RN32 - Vintage railcar taking shape in the workshop
Some time ago Sandstone Heritage Trust was offered a strange looking chassis that had been found under a pile of scrap in a breakers yard.
The wheels are 2ft gauge and consist of a four wheel bogie with a two wheel axle at the other end. No engine, mechanicals or body unfortunately and no immediate clue as to its identity. Could it be the remains of the forty seater Wickham railcar built for Consolidated Gold mines in 1956 which had a similar layout, possible as that has disappeared, or is it something else perhaps that Dunns or one of the old rail industry companies acquired or even produced?
Whatever its origins it was obviously too good to scrap so was placed in safe undercover storage in the hope that more information would be forthcoming at a later date.
More recently Sandstone was offered the body and some other parts of a circa 1910 BSA car. This once grand vehicle was an open four seater tourer but as it was far from complete and looked to be another interesting item that would also be saved for posterity but with little chance of seeing the light of day in any meaningful way again.
However, following Desmond Clarke's restoration of the small narrow gauge Wickham trolley it was decided to see if the narrow gauge rail chassis and BSA tourer body could somehow be united into one unique inspection car, reminiscent of those old scenes of early days of African railways and tours of inspection by the management.
Desmond got busy and gathered all the parts together in the workshop to see if such a vehicles was possible and lo and behold, with a lot of work, the period radiator from the car, a modern engine, gearbox, drive train and accessories, and some high class mechanical work and panel beating, turn of the century upholstery and trim it will all fit together and look like it was made that way.
Another interesting feature will be a hydraulically driven turntable mounted underneath, similar to those under the modern Trackmaster inspection vehicles, to enable the vehicle to be turned at the end of the line rather than having to run for several kilometers in reverse with the risk of damage to engine or gearbox. In the days of yore the line's General Manager would have had his party of African bearers but that's probably not politically correct these days!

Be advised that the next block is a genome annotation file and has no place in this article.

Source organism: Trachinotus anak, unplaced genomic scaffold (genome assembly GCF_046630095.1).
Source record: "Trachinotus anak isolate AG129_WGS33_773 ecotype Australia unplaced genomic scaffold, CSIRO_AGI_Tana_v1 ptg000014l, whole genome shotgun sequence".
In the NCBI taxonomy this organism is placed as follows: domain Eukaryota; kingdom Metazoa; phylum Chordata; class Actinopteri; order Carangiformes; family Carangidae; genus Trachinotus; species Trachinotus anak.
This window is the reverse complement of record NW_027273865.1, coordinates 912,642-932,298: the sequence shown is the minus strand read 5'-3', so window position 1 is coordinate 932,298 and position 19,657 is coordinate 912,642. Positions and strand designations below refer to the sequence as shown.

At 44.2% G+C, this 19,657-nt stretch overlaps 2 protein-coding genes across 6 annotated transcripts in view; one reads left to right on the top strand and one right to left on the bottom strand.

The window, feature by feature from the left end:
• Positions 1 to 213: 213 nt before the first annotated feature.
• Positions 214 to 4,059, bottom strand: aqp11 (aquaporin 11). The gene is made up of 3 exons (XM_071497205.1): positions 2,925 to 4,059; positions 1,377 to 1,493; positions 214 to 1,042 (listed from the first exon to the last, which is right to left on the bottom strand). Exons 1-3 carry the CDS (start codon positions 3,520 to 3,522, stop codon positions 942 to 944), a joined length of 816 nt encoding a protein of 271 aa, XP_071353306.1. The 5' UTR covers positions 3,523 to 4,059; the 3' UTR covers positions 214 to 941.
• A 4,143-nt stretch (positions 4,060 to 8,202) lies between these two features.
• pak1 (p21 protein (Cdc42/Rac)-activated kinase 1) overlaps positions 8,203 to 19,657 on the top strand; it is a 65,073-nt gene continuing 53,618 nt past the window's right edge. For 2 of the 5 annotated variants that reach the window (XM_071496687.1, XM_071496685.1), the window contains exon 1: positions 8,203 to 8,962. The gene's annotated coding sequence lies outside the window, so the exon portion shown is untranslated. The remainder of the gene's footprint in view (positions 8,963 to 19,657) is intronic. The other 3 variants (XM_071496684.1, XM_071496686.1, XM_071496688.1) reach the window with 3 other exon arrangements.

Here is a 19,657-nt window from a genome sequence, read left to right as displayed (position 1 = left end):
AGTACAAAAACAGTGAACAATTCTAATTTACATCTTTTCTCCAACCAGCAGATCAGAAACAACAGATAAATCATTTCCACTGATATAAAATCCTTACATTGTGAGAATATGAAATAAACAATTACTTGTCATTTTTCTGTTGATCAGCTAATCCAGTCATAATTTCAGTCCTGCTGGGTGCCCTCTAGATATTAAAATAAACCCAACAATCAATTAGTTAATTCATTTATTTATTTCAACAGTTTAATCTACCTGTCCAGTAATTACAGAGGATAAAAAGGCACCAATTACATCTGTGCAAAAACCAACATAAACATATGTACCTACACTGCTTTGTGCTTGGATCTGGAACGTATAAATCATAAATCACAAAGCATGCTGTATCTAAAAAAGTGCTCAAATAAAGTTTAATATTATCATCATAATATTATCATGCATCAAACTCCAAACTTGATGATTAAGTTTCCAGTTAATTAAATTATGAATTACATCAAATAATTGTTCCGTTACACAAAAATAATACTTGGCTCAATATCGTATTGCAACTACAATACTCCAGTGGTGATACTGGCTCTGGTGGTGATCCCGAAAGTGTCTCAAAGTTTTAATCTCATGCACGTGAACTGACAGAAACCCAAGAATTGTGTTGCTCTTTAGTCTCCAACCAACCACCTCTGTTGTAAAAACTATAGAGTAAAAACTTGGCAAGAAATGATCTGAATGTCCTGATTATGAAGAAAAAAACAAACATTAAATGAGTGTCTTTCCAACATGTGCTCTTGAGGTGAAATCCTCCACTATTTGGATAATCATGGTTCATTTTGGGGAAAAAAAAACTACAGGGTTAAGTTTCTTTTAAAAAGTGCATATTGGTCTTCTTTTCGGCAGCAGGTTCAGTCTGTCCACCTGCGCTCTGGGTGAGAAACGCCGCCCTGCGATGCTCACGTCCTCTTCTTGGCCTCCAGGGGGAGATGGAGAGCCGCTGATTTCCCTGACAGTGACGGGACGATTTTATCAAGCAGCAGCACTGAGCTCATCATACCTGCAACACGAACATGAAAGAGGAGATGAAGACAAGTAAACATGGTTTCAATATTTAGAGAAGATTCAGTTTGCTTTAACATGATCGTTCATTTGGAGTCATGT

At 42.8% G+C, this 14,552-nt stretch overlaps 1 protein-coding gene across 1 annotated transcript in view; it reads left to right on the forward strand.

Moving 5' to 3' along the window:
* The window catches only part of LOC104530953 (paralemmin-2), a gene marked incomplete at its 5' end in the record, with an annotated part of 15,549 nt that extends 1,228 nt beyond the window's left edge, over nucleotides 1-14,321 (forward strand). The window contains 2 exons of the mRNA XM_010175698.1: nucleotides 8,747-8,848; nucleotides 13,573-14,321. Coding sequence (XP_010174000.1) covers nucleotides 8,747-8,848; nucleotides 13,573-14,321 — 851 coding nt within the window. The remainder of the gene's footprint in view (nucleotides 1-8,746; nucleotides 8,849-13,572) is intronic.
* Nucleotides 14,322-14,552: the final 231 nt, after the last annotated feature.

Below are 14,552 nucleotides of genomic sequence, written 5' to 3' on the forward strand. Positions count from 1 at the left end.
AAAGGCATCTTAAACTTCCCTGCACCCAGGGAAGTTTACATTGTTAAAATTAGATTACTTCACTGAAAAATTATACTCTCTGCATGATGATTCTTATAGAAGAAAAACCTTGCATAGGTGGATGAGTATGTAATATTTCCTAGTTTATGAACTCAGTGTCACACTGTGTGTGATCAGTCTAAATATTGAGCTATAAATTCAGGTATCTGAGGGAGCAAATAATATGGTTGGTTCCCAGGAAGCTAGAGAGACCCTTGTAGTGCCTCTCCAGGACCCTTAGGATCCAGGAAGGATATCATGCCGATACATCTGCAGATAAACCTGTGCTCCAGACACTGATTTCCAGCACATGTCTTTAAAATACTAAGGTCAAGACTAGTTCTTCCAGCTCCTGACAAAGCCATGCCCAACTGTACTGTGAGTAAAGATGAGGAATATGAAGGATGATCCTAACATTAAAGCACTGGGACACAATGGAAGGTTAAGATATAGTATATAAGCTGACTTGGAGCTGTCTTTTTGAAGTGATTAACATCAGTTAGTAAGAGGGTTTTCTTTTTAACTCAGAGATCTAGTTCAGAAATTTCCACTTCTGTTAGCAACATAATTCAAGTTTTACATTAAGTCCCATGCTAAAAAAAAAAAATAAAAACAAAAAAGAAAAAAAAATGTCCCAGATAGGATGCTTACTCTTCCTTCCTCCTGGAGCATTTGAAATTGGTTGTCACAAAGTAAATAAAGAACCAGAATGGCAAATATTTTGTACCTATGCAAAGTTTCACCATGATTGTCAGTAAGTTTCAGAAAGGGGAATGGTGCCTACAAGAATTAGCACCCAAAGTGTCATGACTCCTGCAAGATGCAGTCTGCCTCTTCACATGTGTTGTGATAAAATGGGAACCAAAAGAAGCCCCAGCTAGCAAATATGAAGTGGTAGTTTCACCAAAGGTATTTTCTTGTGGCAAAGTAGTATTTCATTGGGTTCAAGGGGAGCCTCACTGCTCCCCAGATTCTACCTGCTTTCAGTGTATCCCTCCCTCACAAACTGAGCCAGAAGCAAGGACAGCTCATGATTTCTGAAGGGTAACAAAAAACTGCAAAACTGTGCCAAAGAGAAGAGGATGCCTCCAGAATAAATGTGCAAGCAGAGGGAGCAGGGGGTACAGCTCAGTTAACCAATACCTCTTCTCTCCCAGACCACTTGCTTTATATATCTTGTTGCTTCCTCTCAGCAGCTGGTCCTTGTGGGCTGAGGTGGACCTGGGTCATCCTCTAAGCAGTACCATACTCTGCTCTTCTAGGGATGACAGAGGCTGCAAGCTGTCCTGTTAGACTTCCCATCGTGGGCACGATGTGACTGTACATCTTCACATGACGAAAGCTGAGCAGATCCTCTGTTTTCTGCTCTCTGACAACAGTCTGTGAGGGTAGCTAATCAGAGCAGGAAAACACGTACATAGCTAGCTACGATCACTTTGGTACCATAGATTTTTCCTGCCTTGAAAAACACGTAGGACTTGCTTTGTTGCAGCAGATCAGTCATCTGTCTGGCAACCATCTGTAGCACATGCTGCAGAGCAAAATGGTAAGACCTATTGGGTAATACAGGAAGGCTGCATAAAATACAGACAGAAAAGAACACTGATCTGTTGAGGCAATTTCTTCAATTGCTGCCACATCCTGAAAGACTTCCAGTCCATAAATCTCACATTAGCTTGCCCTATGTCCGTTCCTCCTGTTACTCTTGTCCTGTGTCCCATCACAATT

Fortunately the workshop staff have plenty of expertise with hydraulic equipment as there is a lot of it fitted to modern agricultural machinery.
In the process of turning two interesting artifacts into one interesting and useful piece of vintage rail equipment Desmond and the other staff concerned will gain an enormous amount of knowledge and skills not normally able to be gained by the younger generation which will stand them in good stead for the future – empowerment at its best and most interesting.
Work continues as the accompanying illustrations show and there will be regular updates on the website.
Further work has been done over the Christmas period which has included a trial fit of one of the BSA mudguards. Still in unrestored conditioned it gives an idea of what the finished article will look like when complete.
Desmond has also fitted a differential or reduction drive rear flat belt pulley mounted PTO (power take off).
from a Massey Ferguson 135. He took off the flat belt pulley, put a sprocket on it, which now makes this
sprocket on the back just visible on the left-hand-side. It is a very heavy duty reduction box which will do an excellent job.
That is one of the advantages of rail preservation alongside a big agricultural operation because you have access to lots of interesting parts that, provided you are prepared to use some lateral thinking, can serve a variety of different uses.